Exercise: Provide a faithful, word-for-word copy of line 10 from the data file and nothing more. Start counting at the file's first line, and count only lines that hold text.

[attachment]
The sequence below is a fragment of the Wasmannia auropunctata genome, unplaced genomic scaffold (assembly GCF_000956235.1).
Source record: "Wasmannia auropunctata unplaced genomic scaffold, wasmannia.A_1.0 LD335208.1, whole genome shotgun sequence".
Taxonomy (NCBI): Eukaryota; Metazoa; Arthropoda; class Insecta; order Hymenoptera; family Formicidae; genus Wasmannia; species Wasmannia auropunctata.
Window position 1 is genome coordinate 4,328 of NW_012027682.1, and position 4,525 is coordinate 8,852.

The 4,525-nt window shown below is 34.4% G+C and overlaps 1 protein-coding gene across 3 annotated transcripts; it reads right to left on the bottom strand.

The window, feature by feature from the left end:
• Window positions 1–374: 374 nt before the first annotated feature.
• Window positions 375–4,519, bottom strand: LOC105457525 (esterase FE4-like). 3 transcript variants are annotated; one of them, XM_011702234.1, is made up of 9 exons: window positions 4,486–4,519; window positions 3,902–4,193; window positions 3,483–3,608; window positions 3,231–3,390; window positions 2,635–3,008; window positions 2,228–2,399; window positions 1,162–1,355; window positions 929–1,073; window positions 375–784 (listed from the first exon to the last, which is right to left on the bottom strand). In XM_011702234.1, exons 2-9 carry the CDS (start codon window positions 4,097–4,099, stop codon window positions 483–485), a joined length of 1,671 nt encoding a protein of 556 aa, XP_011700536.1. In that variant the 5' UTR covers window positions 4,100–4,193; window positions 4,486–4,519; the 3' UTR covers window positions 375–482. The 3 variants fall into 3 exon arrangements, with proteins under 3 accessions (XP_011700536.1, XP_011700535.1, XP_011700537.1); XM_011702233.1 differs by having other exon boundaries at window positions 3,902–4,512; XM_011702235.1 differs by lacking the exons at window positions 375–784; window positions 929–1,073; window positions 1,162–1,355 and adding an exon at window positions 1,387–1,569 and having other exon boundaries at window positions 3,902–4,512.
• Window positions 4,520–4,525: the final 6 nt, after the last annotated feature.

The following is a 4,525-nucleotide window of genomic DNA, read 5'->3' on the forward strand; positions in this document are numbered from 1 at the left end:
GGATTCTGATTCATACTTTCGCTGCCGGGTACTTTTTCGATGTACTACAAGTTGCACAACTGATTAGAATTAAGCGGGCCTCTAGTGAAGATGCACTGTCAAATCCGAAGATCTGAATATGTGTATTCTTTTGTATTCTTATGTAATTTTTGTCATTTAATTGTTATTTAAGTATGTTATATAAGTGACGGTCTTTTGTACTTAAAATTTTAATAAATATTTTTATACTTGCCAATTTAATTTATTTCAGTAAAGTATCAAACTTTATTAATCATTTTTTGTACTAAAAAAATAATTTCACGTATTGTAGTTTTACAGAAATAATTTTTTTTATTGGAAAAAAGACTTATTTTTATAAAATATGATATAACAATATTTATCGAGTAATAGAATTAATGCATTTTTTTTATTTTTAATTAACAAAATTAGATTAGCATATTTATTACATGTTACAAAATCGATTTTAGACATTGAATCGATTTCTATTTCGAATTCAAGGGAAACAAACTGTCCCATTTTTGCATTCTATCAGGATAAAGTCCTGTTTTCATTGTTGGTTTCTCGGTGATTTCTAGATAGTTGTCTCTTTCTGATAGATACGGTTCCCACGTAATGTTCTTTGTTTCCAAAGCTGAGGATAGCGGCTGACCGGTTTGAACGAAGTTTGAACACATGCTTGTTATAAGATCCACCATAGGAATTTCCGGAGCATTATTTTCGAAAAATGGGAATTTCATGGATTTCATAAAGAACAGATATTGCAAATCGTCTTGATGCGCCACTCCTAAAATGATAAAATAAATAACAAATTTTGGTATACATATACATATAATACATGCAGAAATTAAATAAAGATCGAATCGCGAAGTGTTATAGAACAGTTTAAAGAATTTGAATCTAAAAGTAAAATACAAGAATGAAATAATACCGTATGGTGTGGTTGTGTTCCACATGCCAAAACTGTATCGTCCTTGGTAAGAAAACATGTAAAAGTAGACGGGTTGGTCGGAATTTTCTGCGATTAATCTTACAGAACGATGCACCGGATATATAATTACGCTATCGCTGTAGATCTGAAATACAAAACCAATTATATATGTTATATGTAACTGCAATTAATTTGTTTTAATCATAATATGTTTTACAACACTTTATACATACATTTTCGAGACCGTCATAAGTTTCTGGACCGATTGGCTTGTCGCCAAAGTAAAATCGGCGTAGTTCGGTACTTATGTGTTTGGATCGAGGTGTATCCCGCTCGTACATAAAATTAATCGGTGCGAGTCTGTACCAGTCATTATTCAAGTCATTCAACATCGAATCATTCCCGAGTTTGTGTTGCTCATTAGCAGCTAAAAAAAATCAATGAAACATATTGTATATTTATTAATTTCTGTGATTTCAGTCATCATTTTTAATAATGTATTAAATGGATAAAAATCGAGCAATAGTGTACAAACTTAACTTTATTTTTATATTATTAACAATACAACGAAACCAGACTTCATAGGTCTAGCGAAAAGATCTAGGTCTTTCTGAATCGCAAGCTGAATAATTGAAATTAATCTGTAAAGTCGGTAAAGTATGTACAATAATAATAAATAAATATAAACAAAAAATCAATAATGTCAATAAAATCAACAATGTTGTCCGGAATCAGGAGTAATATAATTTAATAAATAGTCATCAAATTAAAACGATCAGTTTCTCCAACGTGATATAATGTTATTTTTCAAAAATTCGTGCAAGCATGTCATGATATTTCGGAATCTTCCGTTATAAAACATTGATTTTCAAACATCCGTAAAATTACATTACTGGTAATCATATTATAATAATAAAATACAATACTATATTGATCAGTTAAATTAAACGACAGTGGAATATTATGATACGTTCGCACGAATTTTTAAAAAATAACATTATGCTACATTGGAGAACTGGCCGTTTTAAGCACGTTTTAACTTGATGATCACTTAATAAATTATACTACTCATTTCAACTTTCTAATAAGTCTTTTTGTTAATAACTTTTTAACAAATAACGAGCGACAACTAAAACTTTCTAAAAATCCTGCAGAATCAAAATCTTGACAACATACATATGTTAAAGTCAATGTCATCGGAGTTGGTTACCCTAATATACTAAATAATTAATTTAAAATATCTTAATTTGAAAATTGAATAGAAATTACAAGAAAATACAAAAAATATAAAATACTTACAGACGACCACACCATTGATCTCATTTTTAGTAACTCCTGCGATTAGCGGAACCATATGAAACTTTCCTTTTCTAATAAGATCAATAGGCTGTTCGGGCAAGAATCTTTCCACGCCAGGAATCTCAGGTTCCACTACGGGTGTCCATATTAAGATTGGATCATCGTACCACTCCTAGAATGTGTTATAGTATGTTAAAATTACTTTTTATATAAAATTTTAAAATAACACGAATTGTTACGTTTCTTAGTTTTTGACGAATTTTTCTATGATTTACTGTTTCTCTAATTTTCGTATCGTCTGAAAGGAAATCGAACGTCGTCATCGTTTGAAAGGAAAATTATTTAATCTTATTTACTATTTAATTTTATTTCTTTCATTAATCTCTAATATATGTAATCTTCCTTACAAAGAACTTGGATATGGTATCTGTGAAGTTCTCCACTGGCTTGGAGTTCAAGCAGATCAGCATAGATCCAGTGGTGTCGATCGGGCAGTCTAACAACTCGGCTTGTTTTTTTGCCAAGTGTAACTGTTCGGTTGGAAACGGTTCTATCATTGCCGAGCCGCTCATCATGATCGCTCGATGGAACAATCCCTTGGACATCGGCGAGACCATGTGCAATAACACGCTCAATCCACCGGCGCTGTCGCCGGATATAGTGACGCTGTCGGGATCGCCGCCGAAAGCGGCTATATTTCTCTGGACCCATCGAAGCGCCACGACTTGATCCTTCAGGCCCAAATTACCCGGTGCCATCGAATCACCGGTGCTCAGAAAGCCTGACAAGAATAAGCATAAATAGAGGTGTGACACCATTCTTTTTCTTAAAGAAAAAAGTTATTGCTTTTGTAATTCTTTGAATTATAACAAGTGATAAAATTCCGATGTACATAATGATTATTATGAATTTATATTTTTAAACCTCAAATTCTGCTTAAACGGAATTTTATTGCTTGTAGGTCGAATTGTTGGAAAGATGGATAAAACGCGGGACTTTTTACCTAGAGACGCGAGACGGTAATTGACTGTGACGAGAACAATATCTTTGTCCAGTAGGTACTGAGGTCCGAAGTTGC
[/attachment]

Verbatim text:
The following is a 4,525-nucleotide window of genomic DNA, read 5'->3' on the forward strand; positions in this document are numbered from 1 at the left end: